Top Tip 3: Play games that teach your dog the skills of self-control and disengagement. Reward for calmness, and put lots of value into keeping those paws on the floor by scattering some of your dog’s daily food allowance on the ground any time they might be tempted to jump.
Want to learn more? Jump into the AbsoluteDogs 10 Days to Stop Jumping course and help your dog learn the value of staying grounded!
Dog Owning Struggle 4: Running Away When Called
Does your dog run away from you rather than coming when you call their name?
Do you dream of being able to unclip the lead without having to scan the environment in every direction just to make sure there aren’t any tempting distractions that are going to entice them away? Wouldn’t it be amazing if, with all the freedom in the world, your dog valued being near above every other available option?
Here at Absolute Dogs we believe that coming when called is a matter of safety. Knowing your dog will listen and respond to your recall is also the key to unlocking true off leash freedom, without the worry that your dog may go too far or get themselves into trouble.
Why does your dog run away?
Dogs often learn through experience that coming close means the end of the fun. If you always call your dog to put them on lead, take them home from their fun adventures or bring them inside from the garden, you will very easily take the shine off their recall. It’s just not a good deal!
Depending on your dog’s skills – those concepts that shape their brain and make up their personality – they may also be missing some of the key skills needed to understand that there is more value in hanging out close than in chasing off into the distance. A dog who lacks the skill of disengagement and has no value for proximity might chase wildlife or chickens, and struggle to come away from the fun times they’re having with other dogs – because those things hold more value than anything you can offer. Quite simply, you’re not giving your dog as good a deal as the environment! This is especially true if the environment is too much of a challenge for your dog’s current skills.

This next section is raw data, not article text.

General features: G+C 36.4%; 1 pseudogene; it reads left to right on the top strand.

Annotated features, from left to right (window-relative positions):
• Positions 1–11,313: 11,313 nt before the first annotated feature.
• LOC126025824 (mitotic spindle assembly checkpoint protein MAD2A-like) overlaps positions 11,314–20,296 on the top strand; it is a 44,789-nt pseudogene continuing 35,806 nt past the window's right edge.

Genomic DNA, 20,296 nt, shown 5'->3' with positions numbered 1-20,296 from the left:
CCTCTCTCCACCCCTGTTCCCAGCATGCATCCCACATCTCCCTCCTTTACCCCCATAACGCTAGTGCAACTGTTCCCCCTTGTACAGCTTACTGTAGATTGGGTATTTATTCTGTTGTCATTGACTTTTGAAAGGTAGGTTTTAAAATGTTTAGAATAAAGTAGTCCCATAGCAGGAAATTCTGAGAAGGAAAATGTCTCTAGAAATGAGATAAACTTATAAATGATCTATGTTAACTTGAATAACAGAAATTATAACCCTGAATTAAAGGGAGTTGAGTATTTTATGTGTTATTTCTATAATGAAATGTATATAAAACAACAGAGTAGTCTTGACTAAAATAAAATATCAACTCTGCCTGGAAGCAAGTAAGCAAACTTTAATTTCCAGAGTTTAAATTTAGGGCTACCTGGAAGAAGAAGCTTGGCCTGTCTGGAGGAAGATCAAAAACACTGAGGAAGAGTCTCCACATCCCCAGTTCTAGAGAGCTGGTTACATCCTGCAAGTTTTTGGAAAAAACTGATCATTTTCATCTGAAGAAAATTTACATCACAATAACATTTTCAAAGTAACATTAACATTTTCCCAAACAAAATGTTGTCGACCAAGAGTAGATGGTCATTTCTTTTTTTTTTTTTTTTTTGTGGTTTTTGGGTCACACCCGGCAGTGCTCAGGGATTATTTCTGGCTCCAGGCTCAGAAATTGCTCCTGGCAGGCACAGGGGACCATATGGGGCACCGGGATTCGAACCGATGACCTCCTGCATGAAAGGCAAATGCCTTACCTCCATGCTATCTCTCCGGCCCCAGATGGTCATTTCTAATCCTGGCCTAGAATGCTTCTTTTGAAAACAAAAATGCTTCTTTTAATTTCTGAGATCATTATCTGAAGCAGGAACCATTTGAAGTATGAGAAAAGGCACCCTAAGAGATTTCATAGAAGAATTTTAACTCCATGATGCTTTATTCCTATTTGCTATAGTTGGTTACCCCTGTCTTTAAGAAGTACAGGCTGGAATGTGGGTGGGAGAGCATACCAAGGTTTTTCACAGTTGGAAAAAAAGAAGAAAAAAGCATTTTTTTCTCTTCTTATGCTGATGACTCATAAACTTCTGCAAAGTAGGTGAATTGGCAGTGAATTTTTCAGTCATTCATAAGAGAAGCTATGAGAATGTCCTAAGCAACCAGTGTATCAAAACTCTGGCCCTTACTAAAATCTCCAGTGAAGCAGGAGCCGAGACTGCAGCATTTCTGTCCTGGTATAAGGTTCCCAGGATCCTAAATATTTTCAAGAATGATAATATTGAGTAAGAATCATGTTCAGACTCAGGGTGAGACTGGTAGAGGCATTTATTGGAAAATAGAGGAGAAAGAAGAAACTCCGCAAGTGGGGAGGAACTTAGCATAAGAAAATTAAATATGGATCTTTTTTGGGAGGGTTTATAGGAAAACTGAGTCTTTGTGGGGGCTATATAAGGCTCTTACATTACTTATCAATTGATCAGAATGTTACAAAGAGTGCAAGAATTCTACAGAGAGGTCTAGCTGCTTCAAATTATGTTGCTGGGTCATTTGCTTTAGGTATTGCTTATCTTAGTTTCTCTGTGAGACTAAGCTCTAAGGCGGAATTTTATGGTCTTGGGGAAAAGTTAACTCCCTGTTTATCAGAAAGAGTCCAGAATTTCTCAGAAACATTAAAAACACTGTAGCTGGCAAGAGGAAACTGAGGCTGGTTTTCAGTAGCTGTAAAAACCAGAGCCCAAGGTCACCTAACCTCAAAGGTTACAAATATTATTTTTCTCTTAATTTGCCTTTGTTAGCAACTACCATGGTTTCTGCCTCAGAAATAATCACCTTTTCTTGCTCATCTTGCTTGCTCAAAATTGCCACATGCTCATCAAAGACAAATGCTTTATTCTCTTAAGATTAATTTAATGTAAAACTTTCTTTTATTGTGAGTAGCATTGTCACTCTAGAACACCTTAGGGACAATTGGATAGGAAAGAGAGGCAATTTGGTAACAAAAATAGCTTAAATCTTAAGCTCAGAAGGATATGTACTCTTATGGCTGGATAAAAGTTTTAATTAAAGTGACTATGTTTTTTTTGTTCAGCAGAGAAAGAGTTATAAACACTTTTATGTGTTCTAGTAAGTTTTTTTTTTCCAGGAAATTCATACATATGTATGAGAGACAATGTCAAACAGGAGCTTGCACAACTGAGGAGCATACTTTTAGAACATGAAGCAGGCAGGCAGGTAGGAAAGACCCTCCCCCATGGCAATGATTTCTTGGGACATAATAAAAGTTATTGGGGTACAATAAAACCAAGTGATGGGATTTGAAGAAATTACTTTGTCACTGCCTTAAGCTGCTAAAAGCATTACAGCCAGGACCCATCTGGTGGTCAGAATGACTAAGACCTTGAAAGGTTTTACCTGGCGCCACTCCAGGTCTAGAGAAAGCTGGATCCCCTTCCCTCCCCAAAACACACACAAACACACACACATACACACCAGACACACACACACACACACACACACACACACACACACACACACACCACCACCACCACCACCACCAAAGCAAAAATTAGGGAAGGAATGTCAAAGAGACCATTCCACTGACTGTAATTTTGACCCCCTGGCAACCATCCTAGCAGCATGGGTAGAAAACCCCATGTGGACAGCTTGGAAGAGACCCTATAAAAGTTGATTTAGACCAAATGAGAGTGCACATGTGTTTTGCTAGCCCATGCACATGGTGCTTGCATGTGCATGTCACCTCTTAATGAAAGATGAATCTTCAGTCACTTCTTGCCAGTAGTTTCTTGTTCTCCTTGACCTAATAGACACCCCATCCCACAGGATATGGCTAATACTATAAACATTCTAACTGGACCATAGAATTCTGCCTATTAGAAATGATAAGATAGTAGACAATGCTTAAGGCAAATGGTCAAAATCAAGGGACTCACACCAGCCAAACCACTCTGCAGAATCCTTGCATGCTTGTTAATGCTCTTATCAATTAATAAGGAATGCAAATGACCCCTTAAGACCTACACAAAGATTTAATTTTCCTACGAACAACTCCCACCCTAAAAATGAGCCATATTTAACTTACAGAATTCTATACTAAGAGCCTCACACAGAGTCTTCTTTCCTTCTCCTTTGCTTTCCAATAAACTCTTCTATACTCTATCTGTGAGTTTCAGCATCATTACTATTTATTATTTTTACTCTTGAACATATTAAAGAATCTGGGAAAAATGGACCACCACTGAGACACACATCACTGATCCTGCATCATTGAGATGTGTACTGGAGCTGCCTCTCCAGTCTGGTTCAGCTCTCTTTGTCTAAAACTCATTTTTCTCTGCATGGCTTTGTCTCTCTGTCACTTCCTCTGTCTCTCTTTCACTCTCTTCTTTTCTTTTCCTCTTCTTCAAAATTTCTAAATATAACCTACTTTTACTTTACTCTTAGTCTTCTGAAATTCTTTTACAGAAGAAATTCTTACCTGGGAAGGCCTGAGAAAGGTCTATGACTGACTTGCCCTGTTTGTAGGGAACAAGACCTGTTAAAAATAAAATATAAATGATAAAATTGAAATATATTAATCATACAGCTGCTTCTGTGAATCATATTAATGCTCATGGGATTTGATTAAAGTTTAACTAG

So how do you fix your dog’s broken recall and help them learn the value of sticking close?
Top Tip 1: Make coming when called a really great deal! Identify the things your dog truly values and make those part of your reward experience! If your dog loves to chase after wildlife on walks, flip that on its head and reward their recall with an opportunity to chase you! Find experiences that light them up, play games and become more exciting to your dog than anything the environment can tempt them with. If you’re new to AbsoluteDogs games based training, our 25 Day Sexier Than a Squirrel Challenge is a brilliant place to start.
Top Tip 2: Be unpredictable. Call your dog and then let them go again. Make sure your recall isn’t a predictor of a bad deal, or the end of the fun. Variety is the spice of life! Check out our Recall Super-Hacks for some super strategies to build into your walks.
Top Tip 3: Play games that boost your dog’s value for proximity and make coming back when called the very best deal – every time!
Want to learn more? Jump into the AbsoluteDogs Recall Rescue course and unlock true off-leash freedom with your dog.
Dog Owning Struggle 5: Zoomies, Humping and the Witching Hour
Have you experienced it? That time of the day – often in the evening – when your dog suddenly begins racing round in a frenzy, grabbing clothes, jumping, humping, pestering and action prompting? It’s most commonly seen in puppies, whose sudden hyperactive bursts of energy are typically accompanied by nipping and biting that can seem alarmingly aggressive and catch you off guard – but dogs of any age can get the zoomies.
Why does it happen, and, more importantly, how can you tackle it?